No Second Self-Defense Immunity Hearing for Marissa Alexander

Marissa Alexander has been denied a second shot at a self-defense immunity hearing (often incorrectly referred to as a “Stand-Your-Ground’ hearing), reports by First Coast News.

Under Florida’s self-defense immunity statute (FL 776.032 Immunity from criminal prosecution and civil action for justifiable use of force) a person claiming self-defense can seek immunity from criminal prosecution and civil suit.  To do so they generally request a hearing in court in which they present their evidence in support of self-defense.

If the hearing judge determines that there is a preponderance of the evidence in support of self-defense, immunity is granted.  Given that a preponderance of the evidence is a vastly greater level of proof than the reasonable doubt required to sustain a claim of self-defense at trial, this approach only makes common sense.

To read my whole post on this news, click on over to Legal Insurrection:

No Second Self-Defense Immunity Hearing for Marissa Alexander

Florida prosecutors fail in effort to deny self-defense immunity to black male shooter

Hey folks,

New post up at Legal Insurrection: Florida prosecutors fail in effort to deny self-defense immunity to black male shooter.

Check it out! 🙂

P.S. I’m pleased to announce that the National Rifle Association–where I have been a Life Member and Instructor for more than 20 years–has informed me this week that they will begin stocking “The Law of Self Defense, 2d Edition” in the NRA Store. Inventory should be in place by the end of the month or so. 🙂

VIDEO: Self-Defense Attorney Andrew Branca: The Reality and Politics of "Stand Your Ground"

Here’s another video clip from the lengthy interview of yours truly by Glen Evans, of Warrior Men and Self Defense Digest.

Here we discuss the legal realities of “Stand Your Ground”, and distinguish between the tactical application of “Stand Your Ground” on the one hand and self-defense immunity laws on the other–two very different legal constructs that are two often incorrectly conflated.

[UPDATE: Sorry, folks, this video seems to have disappeared off Youtube.]

South Carolina Father Wins Self-Defense Immunity in Shooting of Bystander

Hey folks,

A father in South Carolina who fired his handgun in self-defense–and in the process killing an apparent innocent bystander–has successfully argued that he is not subject to criminal or civil liability under the state’s self-defense immunity law.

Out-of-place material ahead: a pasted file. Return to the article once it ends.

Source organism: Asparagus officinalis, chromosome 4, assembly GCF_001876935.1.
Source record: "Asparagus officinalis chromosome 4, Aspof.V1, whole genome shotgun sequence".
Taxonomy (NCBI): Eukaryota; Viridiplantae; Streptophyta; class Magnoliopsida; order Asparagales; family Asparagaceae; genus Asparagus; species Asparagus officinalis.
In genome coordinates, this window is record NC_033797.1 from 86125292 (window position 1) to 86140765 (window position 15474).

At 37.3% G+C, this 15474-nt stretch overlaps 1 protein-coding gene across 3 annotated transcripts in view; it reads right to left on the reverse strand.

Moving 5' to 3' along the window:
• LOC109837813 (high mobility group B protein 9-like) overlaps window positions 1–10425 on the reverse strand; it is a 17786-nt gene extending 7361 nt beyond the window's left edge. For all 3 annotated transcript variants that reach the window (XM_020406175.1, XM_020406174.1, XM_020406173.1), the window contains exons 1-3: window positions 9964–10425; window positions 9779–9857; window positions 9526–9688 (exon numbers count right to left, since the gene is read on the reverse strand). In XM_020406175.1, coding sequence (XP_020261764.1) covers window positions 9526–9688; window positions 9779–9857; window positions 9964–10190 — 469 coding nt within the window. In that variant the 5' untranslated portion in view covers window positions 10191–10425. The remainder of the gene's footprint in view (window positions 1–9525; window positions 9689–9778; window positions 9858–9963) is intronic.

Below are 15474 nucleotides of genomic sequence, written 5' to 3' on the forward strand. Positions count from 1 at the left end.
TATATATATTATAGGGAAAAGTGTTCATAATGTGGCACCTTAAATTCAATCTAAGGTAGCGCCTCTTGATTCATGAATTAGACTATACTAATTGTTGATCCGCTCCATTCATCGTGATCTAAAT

South Carolina’s self-defense immunity statute–§16-11-450. Immunity from criminal prosecution and civil actions; law enforcement officer exception; costs.–is essentially identical to Florida’s self-defense immunity statute currently under legislative review (as covered by Legal Insurrection here)–§776.032. Immunity from criminal prosecution and civil action for justifiable use of force.

Darrel Niles, a purported bystander killed by Shannon Scott firing in defense of himself and his family.
Darrel Niles, a purported bystander killed by Shannon Scott firing in defense of himself and his family.

The Issue Is Self-Defense Immunity, Not “Stand Your Ground”

As is frequently the case in Florida, news coverage of this case invariably conflates the state’s self-defense immunity statute with other legal provisions involving issues of retreat, incorrectly referring to such immunity hearings as “Stand Your Ground” hearings. In fact, as was the case with the George Zimmerman trial, this South Carolina case had nothing whatever to do with Stand Your Ground, which is covered by completely different South Carolina statutes (§16-11-420. Intent and findings of General Assembly and §16-11-440. Presumption of reasonable fear of imminent peril when using deadly force against another unlawfully entering residence, occupied vehicle or place of business.)